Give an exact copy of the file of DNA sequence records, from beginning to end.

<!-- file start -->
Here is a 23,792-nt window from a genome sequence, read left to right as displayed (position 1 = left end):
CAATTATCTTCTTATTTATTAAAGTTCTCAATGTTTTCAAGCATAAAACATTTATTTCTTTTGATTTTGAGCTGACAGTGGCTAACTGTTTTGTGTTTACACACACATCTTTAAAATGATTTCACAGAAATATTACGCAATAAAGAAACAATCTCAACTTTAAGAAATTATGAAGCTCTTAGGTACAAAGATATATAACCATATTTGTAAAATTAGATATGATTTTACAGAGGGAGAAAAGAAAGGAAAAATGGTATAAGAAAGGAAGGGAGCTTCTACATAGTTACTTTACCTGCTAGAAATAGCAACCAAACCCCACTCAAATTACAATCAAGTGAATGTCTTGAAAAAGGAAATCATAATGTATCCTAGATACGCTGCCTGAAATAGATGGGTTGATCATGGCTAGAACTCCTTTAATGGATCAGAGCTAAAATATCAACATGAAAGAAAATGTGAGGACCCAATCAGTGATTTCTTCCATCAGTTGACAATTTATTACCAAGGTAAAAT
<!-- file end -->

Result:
Here is a 23,792-nt window from a genome sequence, read left to right as displayed (position 1 = left end):
CAATTATCTTCTTATTTATTAAAGTTCTCAATGTTTTCAAGCATAAAACATTTATTTCTTTTGATTTTGAGCTGACAGTGGCTAACTGTTTTGTGTTTACACACACATCTTTAAAATGATTTCACAGAAATATTACGCAATAAAGAAACAATCTCAACTTTAAGAAATTATGAAGCTCTTAGGTACAAAGATATATAACCATATTTGTAAAATTAGATATGATTTTACAGAGGGAGAAAAGAAAGGAAAAATGGTATAAGAAAGGAAGGGAGCTTCTACATAGTTACTTTACCTGCTAGAAATAGCAACCAAACCCCACTCAAATTACAATCAAGTGAATGTCTTGAAAAAGGAAATCATAATGTATCCTAGATACGCTGCCTGAAATAGATGGGTTGATCATGGCTAGAACTCCTTTAATGGATCAGAGCTAAAATATCAACATGAAAGAAAATGTGAGGACCCAATCAGTGATTTCTTCCATCAGTTGACAATTTATTACCAAGGTAAAAT